Contemporary Pediatrics' March mental health issue

Contemporary PEDS JournalMarch 2024
Volume 40
Issue 02

Editor-in-chief Tina Tan, MD, FAAP, FIDSA, FPIDS, highlights our March Mental Health issue of Contemporary Pediatrics.

The March, 2024 mental health issue of Contemporary Pediatrics is now available in digital form! Below, find a message from our Editor-in-Chief, Tina Tan, MD, FAAP, FIDSA, FPIDS, who highlights articles featured in this month's issue.

Click here, or on the cover image (right) to read the March mental health issue of Contemporary Pediatrics.



As we progress into the year, I hope everyone is taking a moment to protect their mental health. Whether it’s a brisk walk during lunch or a quick 15-minute journaling session, it is imperative to take a moment—no matter how small it is—to check in with our mental well-being. These small moments are beneficial for not only our mental health but also our physical health.

The Mental Health Foundation states that poor mental health can have negative effects on our physical health, such as headaches, fatigue, and digestive problems.1 I know it is easier said than done to find time to take a break as busy practitioners, but these quick check-ins will make all the difference for your health. Also, influenza A and COVID-19 are surging again in multiple areas of the United States. Please ensure that your patients are up to date on their influenza and COVID-19 vaccines to protect them.

Speaking of mental health, our editors and editorial advisory board have worked hard to put together a special issue dedicated to the mental health of our young patients. There are several excellent must-read articles in this month’s issue, including the following:

· The Pediatric Pharmacology section article is a great summary of the current attention-deficit/hyperactivity disorder drug shortage, which the FDA acknowledged in August 2023. The authors provide a thorough list of the stimulants that are currently in short supply, including the dextroamphetamine extended-release patch and lisdexamfetamine, to name a few.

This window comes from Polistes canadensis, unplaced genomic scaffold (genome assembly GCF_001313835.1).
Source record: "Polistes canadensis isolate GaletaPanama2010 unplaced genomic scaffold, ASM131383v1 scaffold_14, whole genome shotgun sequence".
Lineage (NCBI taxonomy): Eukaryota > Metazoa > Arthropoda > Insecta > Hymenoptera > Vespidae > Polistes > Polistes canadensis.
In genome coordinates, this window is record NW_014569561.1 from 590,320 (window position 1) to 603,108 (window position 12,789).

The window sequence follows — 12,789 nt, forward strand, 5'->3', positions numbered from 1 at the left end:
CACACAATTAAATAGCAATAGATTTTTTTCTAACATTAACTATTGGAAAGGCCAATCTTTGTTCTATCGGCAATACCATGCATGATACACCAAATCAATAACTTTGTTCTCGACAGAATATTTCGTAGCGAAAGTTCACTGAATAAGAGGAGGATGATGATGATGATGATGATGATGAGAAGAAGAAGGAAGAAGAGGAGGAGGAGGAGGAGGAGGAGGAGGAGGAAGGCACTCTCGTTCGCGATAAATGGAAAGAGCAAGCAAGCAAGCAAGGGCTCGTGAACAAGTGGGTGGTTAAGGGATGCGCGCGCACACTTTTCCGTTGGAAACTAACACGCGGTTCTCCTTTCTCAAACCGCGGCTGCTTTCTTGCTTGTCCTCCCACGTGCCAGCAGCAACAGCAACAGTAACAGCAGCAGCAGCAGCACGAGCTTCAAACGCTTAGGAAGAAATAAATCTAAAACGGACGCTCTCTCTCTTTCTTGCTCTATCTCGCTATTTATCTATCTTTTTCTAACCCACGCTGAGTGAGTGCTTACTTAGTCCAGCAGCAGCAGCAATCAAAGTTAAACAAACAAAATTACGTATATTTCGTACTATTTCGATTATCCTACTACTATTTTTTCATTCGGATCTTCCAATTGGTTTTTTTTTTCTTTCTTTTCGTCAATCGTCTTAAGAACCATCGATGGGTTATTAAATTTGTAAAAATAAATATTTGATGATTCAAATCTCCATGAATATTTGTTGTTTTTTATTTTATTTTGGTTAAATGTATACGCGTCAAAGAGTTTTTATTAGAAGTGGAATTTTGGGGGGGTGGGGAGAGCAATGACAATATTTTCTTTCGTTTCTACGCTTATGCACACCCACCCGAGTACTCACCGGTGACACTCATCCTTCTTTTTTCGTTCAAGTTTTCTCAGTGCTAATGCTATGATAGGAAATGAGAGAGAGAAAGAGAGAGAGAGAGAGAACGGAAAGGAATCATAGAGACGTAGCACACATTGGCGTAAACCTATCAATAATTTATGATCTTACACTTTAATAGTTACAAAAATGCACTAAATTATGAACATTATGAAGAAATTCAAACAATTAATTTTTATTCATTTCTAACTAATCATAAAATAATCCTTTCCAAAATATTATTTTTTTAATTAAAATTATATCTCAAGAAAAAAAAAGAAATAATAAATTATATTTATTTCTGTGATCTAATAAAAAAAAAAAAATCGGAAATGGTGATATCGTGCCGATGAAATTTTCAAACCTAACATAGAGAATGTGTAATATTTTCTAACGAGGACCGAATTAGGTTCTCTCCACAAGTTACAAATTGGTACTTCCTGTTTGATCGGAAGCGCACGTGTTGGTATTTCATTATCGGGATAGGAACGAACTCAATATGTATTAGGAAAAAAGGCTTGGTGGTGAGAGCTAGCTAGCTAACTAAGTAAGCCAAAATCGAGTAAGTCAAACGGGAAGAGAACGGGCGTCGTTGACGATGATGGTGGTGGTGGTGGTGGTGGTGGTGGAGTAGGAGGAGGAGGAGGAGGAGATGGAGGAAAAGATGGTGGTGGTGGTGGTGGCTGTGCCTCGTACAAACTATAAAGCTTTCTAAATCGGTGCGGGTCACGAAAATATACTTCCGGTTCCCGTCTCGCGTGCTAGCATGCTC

· The Respiratory Disorders section features an intriguing article on implementing psychological interventions for asthma and stress reduction in children and adolescents while also shedding light on promising avenues for asthma management.

· The Infectious Diseases section highlights the current rise in reported cases of measles in children. Cases of measles have been reported in Delaware, New Jersey, Georgia, Pennsylvania, Virginia, and Washington, according to an American Academy of Pediatrics update.

· In the Nutrition section, we have an interesting discussion on how to talk to your patients about weight issues. Some of the key points include how best to gauge when to discuss this topic, what the role of various indicators in this discussion is (eg, scale, body mass index, blood tests), and how best to discuss nutrition and exercise.

· The Dermatology section offers an insightful article on the psychosocial impact of cutaneous disease on children, as well as how pediatricians must address not only the physical symptoms but also the psychological fallout.

· Finally, our Mental Health section is chock-full of practical articles, including the importance of mental health screening at the beginning of wellness visits and addressing the mental health needs of sexual and gender-diverse youth.

As always, thank you for providing outstanding care to your patients during these rapidly changing times. As John Green said, “There is hope, even when your brain tells you there isn’t.” Please make time to take care of yourselves.

With warm regards,


Editor in Chief

Click here to read the March mental health issue of Contemporary Pediatrics.


Physical health and mental health. Mental Health Foundation. Updated February 18, 2022. Accessed February 14, 2024.

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